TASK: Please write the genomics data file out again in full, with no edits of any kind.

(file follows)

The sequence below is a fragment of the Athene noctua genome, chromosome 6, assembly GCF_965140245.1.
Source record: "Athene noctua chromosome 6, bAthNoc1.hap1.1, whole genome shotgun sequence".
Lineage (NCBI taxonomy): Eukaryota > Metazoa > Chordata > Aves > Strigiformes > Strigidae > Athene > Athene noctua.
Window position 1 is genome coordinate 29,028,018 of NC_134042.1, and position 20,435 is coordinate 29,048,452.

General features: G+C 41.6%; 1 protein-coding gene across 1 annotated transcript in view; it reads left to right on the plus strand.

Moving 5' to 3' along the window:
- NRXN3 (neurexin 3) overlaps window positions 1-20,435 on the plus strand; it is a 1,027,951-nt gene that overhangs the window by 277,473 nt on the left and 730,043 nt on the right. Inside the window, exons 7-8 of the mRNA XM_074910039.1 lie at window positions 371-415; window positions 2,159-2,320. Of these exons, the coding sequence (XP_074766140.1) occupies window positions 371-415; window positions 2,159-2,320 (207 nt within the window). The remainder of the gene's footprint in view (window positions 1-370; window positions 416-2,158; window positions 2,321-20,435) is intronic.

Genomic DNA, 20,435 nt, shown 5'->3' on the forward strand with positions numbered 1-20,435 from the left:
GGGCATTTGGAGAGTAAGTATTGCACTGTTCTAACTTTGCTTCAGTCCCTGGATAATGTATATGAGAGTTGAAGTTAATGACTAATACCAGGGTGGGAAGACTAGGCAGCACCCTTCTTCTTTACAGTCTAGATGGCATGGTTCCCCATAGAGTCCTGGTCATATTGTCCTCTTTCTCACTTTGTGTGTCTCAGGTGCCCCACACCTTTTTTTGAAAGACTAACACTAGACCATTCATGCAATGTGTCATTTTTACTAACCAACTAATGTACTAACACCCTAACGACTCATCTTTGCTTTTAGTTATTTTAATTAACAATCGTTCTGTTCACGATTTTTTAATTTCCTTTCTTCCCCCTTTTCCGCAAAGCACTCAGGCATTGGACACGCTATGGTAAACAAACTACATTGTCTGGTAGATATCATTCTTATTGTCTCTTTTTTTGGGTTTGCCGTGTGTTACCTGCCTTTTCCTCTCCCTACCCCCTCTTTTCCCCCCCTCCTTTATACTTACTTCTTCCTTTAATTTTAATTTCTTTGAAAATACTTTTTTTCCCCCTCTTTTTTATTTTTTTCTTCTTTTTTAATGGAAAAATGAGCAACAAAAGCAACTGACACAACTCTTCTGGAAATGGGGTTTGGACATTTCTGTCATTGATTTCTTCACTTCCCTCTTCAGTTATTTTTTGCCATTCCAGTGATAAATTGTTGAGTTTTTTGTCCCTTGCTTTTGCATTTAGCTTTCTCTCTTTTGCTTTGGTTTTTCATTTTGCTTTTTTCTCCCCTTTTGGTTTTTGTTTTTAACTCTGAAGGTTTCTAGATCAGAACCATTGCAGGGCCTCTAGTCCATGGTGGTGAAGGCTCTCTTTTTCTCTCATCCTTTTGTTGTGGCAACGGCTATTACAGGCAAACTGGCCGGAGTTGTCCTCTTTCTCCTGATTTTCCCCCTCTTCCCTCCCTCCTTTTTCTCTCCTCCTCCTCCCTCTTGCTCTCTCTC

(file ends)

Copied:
The sequence below is a fragment of the Athene noctua genome, chromosome 6, assembly GCF_965140245.1.
Source record: "Athene noctua chromosome 6, bAthNoc1.hap1.1, whole genome shotgun sequence".
Lineage (NCBI taxonomy): Eukaryota > Metazoa > Chordata > Aves > Strigiformes > Strigidae > Athene > Athene noctua.
Window position 1 is genome coordinate 29,028,018 of NC_134042.1, and position 20,435 is coordinate 29,048,452.

General features: G+C 41.6%; 1 protein-coding gene across 1 annotated transcript in view; it reads left to right on the plus strand.

Moving 5' to 3' along the window:
- NRXN3 (neurexin 3) overlaps window positions 1-20,435 on the plus strand; it is a 1,027,951-nt gene that overhangs the window by 277,473 nt on the left and 730,043 nt on the right. Inside the window, exons 7-8 of the mRNA XM_074910039.1 lie at window positions 371-415; window positions 2,159-2,320. Of these exons, the coding sequence (XP_074766140.1) occupies window positions 371-415; window positions 2,159-2,320 (207 nt within the window). The remainder of the gene's footprint in view (window positions 1-370; window positions 416-2,158; window positions 2,321-20,435) is intronic.

Genomic DNA, 20,435 nt, shown 5'->3' on the forward strand with positions numbered 1-20,435 from the left:
GGGCATTTGGAGAGTAAGTATTGCACTGTTCTAACTTTGCTTCAGTCCCTGGATAATGTATATGAGAGTTGAAGTTAATGACTAATACCAGGGTGGGAAGACTAGGCAGCACCCTTCTTCTTTACAGTCTAGATGGCATGGTTCCCCATAGAGTCCTGGTCATATTGTCCTCTTTCTCACTTTGTGTGTCTCAGGTGCCCCACACCTTTTTTTGAAAGACTAACACTAGACCATTCATGCAATGTGTCATTTTTACTAACCAACTAATGTACTAACACCCTAACGACTCATCTTTGCTTTTAGTTATTTTAATTAACAATCGTTCTGTTCACGATTTTTTAATTTCCTTTCTTCCCCCTTTTCCGCAAAGCACTCAGGCATTGGACACGCTATGGTAAACAAACTACATTGTCTGGTAGATATCATTCTTATTGTCTCTTTTTTTGGGTTTGCCGTGTGTTACCTGCCTTTTCCTCTCCCTACCCCCTCTTTTCCCCCCCTCCTTTATACTTACTTCTTCCTTTAATTTTAATTTCTTTGAAAATACTTTTTTTCCCCCTCTTTTTTATTTTTTTCTTCTTTTTTAATGGAAAAATGAGCAACAAAAGCAACTGACACAACTCTTCTGGAAATGGGGTTTGGACATTTCTGTCATTGATTTCTTCACTTCCCTCTTCAGTTATTTTTTGCCATTCCAGTGATAAATTGTTGAGTTTTTTGTCCCTTGCTTTTGCATTTAGCTTTCTCTCTTTTGCTTTGGTTTTTCATTTTGCTTTTTTCTCCCCTTTTGGTTTTTGTTTTTAACTCTGAAGGTTTCTAGATCAGAACCATTGCAGGGCCTCTAGTCCATGGTGGTGAAGGCTCTCTTTTTCTCTCATCCTTTTGTTGTGGCAACGGCTATTACAGGCAAACTGGCCGGAGTTGTCCTCTTTCTCCTGATTTTCCCCCTCTTCCCTCCCTCCTTTTTCTCTCCTCCTCCTCCCTCTTGCTCTCTCTC